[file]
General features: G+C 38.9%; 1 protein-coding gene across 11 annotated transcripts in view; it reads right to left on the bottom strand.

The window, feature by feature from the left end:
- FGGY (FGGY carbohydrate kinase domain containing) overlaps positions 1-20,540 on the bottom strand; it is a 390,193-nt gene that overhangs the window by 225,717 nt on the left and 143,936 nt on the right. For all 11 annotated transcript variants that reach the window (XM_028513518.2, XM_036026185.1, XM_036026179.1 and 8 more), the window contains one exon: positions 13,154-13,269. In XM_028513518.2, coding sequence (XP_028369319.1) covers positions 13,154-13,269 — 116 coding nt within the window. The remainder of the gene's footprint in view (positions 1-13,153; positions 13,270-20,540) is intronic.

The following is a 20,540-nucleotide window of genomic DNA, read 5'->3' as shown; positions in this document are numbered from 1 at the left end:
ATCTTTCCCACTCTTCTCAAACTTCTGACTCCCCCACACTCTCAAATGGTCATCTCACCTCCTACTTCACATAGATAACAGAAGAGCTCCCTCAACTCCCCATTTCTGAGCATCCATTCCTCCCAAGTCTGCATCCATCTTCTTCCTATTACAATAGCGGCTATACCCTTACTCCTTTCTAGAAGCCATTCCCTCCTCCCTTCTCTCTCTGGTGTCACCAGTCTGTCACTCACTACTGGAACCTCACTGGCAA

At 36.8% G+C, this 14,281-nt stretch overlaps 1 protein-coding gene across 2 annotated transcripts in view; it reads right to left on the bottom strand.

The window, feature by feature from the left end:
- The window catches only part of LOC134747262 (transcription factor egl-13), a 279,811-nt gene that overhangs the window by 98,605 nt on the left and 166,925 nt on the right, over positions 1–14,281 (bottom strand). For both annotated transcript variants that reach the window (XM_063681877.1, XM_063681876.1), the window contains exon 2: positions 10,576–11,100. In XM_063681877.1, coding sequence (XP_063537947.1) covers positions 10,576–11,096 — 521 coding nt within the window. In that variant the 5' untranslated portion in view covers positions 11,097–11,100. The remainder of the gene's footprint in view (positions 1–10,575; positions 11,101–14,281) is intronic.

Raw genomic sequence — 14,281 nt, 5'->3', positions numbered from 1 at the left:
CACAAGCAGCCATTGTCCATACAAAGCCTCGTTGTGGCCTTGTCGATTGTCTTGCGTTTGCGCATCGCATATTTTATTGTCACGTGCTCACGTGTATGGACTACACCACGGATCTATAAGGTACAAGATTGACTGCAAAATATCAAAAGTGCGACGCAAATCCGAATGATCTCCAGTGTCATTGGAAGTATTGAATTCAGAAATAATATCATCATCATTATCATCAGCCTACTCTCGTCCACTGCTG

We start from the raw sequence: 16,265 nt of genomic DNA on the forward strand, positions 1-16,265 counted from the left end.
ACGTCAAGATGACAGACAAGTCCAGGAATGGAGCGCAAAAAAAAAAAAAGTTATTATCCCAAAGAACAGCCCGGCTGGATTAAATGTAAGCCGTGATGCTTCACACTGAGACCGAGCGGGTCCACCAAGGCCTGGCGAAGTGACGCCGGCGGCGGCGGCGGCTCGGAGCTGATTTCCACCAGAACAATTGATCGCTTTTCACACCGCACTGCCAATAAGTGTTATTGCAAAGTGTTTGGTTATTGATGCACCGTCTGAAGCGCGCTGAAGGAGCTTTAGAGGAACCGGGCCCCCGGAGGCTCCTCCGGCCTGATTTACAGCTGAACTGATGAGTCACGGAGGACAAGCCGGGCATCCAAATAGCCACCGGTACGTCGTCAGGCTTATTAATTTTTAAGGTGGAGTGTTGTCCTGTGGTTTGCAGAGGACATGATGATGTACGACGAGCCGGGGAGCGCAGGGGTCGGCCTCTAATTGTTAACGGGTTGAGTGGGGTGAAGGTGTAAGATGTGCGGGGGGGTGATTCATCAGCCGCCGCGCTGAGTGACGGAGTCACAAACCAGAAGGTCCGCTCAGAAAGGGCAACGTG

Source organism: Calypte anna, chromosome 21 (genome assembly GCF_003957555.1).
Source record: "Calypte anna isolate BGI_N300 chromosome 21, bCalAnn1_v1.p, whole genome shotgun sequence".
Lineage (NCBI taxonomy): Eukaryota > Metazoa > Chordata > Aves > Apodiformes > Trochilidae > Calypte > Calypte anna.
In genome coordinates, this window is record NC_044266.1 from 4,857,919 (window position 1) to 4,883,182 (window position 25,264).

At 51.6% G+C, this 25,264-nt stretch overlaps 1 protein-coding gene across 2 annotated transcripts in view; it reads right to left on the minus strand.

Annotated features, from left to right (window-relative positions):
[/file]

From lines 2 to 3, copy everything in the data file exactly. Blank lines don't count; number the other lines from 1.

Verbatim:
The window, feature by feature from the left end:
- FGGY (FGGY carbohydrate kinase domain containing) overlaps positions 1-20,540 on the bottom strand; it is a 390,193-nt gene that overhangs the window by 225,717 nt on the left and 143,936 nt on the right. For all 11 annotated transcript variants that reach the window (XM_028513518.2, XM_036026185.1, XM_036026179.1 and 8 more), the window contains one exon: positions 13,154-13,269. In XM_028513518.2, coding sequence (XP_028369319.1) covers positions 13,154-13,269 — 116 coding nt within the window. The remainder of the gene's footprint in view (positions 1-13,153; positions 13,270-20,540) is intronic.